Common Hackberry

Illustration of hackberry leaves, stem, fruit.
Safety Concerns
Scientific Name
Celtis occidentalis
Cannabaceae (hemps) (formerly included in the Ulmaceae, the elms)

Common hackberry is a medium to large tree with a rounded crown, up to 90 feet tall.

Leaves are alternate, simple, with one side longer or wider than the other, sharply toothed, 2–4 inches long, with 3 main veins emerging from the base, tip sharply pointed, base uneven. Upper surface rough to the touch; lower surface hairy.

Bark is gray, rather smooth when young, becoming covered with distinctive corky, warty projections that eventually join into ridges with age.

Twigs are slender, usually shiny, flexible, zigzag, light brown, becoming gray. Pith is light colored and broken by intermittent chambers.

Flowers April–May; male flowers in clusters toward base of the new branch; female flowers toward the tip, small, single or in pairs.

Fruits in September, fleshy, berrylike, ¼–½ inch wide, orange red, ripening to deep purple, borne on long stems, with a single hard seed within, usually persisting through winter.

Similar species: Missouri has two other species of hackberries: sugarberry (C. laevigata) and dwarf hackberry (C. tenuifolia).

  • Sugarberry has stout, spreading branches forming a broad, irregular crown; smooth bark that usually develops some warty projections; relatively narrower leaves than common hackberry, with a few teeth toward the tip. Leaves are smooth (not rough) on the upper surface; not hairy on the undersurface. Fruit are orange red to black, only to about ¼ inch wide. Occurs in the same kinds of habitats as common hackberry (bottomlands as well as uplands), with a slight preference for bottomlands. It is generally absent from the northern third of Missouri.
  • Dwarf hackberry is a shrub to small tree up to 24 feet tall, often somewhat scraggly with some corky projections on the bark. Leaves are generally smaller than the other two hackberries and have few teeth. Fruit is orange to brown or red, to about ¼ inch wide. Occurs in rocky, open woods, dolomite glades, and along bluffs. It is generally absent from the northern third of Missouri as well as from the Bootheel.
Other Common Names
Northern Hackberry
American Hackberry

Height: 90 feet; spread: 90 feet.

Where To Find
image of Hackberry Distribution Map


Occurs in moist woodlands, in bottomlands, and in uplands, nearly statewide. Although hackberry prefers moist bottom soil situations, it will grow on any moist, fertile area. Thick clusters of twigs ("witches' brooms") develop on many hackberries, especially ones growing in open areas. A mildew and a mite apparently cause the deformed buds that produce these variant growth patterns.

Until 2009, hackberry and other trees in its genus were placed in the elm family, the Ulmaceae. Nearly all books in print today reflect that understanding. However, scientists are using new tools to study plant relationships, particularly genetic (DNA) testing. In 2009, a group of respected botanists called the Angiosperm Phylogeny Group determined that hackberries are actually more closely related to cannabis and hops, so these are all now in the Cannabaceae, or hemp family.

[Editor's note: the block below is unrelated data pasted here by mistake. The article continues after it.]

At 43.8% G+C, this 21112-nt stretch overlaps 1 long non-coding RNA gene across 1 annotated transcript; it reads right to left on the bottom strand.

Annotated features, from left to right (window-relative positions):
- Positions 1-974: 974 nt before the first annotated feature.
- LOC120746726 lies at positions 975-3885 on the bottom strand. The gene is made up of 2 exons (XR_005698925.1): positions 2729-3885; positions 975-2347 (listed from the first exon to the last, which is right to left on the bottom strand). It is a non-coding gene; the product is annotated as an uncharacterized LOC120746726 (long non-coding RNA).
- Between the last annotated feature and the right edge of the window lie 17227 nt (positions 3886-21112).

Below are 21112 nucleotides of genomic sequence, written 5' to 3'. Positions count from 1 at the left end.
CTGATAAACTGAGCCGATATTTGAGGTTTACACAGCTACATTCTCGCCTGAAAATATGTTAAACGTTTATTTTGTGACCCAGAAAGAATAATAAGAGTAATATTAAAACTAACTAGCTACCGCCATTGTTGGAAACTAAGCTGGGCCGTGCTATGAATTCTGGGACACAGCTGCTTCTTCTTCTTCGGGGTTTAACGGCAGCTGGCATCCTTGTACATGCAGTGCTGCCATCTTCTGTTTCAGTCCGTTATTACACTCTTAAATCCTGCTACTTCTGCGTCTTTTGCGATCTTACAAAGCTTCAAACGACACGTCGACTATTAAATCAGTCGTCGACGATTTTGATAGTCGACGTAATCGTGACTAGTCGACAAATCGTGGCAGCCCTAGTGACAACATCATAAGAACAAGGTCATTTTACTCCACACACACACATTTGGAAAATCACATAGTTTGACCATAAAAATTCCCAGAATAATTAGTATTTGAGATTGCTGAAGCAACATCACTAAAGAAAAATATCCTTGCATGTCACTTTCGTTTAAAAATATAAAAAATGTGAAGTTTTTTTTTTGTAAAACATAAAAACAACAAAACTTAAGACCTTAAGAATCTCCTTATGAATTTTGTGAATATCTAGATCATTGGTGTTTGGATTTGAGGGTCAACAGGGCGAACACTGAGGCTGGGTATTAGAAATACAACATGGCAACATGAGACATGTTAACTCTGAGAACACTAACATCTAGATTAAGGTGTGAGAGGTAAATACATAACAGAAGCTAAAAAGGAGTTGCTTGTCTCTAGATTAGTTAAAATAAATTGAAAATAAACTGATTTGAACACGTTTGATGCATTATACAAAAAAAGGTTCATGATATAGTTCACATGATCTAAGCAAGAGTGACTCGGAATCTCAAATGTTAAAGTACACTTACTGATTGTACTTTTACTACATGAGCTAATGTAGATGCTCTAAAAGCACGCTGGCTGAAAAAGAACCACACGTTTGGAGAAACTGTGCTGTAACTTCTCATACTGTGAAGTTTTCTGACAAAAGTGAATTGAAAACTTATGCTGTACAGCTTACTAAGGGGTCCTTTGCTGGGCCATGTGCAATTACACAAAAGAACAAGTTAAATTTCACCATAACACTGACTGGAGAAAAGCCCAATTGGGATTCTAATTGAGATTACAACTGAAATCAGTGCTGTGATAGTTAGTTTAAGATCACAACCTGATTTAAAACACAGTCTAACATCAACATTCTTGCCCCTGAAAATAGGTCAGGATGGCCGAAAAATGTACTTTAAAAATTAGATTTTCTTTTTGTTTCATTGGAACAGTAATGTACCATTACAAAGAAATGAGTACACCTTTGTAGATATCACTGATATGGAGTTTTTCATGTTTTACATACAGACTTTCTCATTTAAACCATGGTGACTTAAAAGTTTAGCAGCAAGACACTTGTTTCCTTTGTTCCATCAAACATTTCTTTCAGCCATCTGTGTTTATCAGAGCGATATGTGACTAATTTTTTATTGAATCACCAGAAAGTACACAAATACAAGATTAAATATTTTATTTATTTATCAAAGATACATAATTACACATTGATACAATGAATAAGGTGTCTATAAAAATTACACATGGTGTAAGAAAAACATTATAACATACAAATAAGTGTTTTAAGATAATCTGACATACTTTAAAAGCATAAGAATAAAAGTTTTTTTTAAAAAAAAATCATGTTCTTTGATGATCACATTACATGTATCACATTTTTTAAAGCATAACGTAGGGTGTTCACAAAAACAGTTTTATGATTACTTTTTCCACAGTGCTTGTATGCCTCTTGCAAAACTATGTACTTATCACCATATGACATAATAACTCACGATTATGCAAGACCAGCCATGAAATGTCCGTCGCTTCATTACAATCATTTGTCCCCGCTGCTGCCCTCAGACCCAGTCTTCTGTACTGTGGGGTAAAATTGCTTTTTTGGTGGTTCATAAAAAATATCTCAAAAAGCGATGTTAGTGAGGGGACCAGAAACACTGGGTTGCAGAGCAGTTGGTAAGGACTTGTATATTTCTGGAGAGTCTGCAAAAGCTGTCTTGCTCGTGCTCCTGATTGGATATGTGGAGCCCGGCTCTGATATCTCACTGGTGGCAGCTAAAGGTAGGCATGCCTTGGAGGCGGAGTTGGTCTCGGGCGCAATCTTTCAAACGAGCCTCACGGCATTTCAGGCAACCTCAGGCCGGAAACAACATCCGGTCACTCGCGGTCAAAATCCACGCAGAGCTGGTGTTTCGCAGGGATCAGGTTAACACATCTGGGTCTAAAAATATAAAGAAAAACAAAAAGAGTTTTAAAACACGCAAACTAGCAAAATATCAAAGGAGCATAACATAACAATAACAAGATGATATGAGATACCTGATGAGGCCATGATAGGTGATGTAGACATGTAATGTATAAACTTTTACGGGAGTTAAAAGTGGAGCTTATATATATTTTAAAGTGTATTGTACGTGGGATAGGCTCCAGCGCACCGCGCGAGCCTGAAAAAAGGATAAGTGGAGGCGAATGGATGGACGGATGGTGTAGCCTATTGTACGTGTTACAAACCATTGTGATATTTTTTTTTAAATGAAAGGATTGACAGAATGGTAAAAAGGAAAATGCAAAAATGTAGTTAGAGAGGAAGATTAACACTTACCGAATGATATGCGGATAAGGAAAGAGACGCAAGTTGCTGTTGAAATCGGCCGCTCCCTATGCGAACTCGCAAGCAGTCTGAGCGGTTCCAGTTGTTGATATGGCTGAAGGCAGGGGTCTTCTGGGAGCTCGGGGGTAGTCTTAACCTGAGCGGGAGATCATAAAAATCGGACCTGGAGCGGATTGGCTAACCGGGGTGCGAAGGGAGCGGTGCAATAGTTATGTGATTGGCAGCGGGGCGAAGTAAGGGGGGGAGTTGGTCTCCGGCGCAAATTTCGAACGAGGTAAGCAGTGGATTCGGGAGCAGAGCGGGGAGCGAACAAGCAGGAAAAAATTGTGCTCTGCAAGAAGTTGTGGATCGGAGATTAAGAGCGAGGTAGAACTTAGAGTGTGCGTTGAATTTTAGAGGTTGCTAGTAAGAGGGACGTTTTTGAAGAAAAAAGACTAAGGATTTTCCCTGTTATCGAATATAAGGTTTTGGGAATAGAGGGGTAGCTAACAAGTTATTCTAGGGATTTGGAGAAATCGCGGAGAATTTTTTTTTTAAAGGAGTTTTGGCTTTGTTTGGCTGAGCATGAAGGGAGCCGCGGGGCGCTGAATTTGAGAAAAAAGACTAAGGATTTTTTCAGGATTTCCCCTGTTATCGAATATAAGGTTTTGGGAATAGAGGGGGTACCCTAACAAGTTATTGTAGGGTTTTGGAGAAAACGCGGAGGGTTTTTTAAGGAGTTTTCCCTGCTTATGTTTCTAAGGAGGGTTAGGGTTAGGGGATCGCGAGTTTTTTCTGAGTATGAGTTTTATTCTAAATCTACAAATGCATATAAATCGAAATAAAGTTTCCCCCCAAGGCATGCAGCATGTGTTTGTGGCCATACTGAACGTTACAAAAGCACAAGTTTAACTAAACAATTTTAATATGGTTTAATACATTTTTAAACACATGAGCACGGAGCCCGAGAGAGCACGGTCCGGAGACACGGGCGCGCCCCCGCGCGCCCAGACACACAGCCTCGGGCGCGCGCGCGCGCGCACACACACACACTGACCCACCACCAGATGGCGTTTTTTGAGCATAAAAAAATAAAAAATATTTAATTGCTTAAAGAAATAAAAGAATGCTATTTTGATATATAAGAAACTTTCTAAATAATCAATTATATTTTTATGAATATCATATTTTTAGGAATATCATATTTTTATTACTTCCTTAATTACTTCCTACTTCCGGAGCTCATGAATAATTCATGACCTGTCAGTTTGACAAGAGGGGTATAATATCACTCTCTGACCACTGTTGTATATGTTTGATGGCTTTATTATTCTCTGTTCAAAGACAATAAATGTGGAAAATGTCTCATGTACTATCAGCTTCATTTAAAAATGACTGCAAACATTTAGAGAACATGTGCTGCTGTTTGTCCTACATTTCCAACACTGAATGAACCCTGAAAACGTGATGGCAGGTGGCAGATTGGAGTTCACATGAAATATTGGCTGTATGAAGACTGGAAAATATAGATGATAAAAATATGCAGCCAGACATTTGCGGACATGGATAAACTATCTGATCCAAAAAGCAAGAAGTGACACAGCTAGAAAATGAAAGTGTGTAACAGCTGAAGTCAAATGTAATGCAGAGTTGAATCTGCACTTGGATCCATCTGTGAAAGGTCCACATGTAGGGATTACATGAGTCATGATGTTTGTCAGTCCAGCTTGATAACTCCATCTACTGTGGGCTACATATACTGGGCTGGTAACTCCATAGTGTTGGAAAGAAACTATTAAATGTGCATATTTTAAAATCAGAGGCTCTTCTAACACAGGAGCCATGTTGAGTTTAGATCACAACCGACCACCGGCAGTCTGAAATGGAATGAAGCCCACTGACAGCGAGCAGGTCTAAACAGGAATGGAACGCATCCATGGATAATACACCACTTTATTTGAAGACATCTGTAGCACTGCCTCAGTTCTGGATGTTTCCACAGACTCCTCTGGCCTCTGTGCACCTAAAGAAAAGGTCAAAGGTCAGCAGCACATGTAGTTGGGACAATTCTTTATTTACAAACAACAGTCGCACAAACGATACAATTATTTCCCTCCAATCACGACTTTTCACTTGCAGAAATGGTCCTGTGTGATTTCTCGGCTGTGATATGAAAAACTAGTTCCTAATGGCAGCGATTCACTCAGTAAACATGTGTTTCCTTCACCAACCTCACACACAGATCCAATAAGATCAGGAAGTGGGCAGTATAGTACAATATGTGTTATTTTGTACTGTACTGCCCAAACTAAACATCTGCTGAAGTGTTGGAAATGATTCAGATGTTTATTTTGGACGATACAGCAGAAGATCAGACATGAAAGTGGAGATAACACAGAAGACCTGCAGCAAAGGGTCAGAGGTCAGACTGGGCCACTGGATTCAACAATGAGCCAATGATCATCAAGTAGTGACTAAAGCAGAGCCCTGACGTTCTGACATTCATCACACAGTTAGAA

Hackberry is used, though it is not a favorite plant, for landscaping and for wood products.

It has been used in shelterbelt plantings to form windbreaks.

Many Native American groups pounded the sweet fruits and used them to season meat and to make corn cakes tastier.

Hackberry leaves turn yellow in fall and are some of the first trees to start showing fall color. Look for them showing yellow color in low areas along streams in the second half of September.

The fruit is eaten by at least 25 species of songbirds, plus turkey, quail, grouse, squirrels, and raccoons. Flocks of cedar waxwings congregate to devour the fruits.

The hackberry emperor and tawny emperor, which are dainty, brown and tan butterflies with little eyespots, develop as caterpillars on hackberry leaves.

In springtime, hackberry psyllids (pron. SILL-ids), which are true bugs and (as adults) resemble tiny cicadas, lay their eggs on developing hackberry leaves. The leaves are suitable for their egg-laying for only a brief stage in their development in spring. The larvae hatch and begin to feed on the leaves; the growing leaf responds by forming a distinctive-looking gall around the feeding insects. These galls are called hackberry nipple galls, for their knobby appearance. In late summer or early fall, the adult psyllids emerge. The adults will overwinter in a protected place. Sometimes the adult psyllids can be very numerous in window screens in late summer. It might be annoying, but these insects are completely harmless. They can only survive on hackberry trees.

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Similar Species

Where to See Species

Hebron Access is a public use area between Dora and Vanzant that provides public fishing and floating access to the North Fork of the White River, as well as primitive camping opportunity.
This area provides access to the James River. Two parking lots and a boat ramp are provided. This area is open for day use only. No camping is allowed.
This area provides access to the James River. A boat ramp and two parking lots are provided. This area is open for day use only. No camping is allowed.
About Trees, Shrubs and Woody Vines in Missouri
There are no sharp dividing lines between trees, shrubs, and woody vines, or even between woody and nonwoody plants. “Wood” is a type of tissue made of cellulose and lignin that many plants develop as they mature — whether they are “woody” or not. Trees are woody plants over 13 feet tall with a single trunk. Shrubs are less than 13 feet tall, with multiple stems. Vines require support or else sprawl over the ground.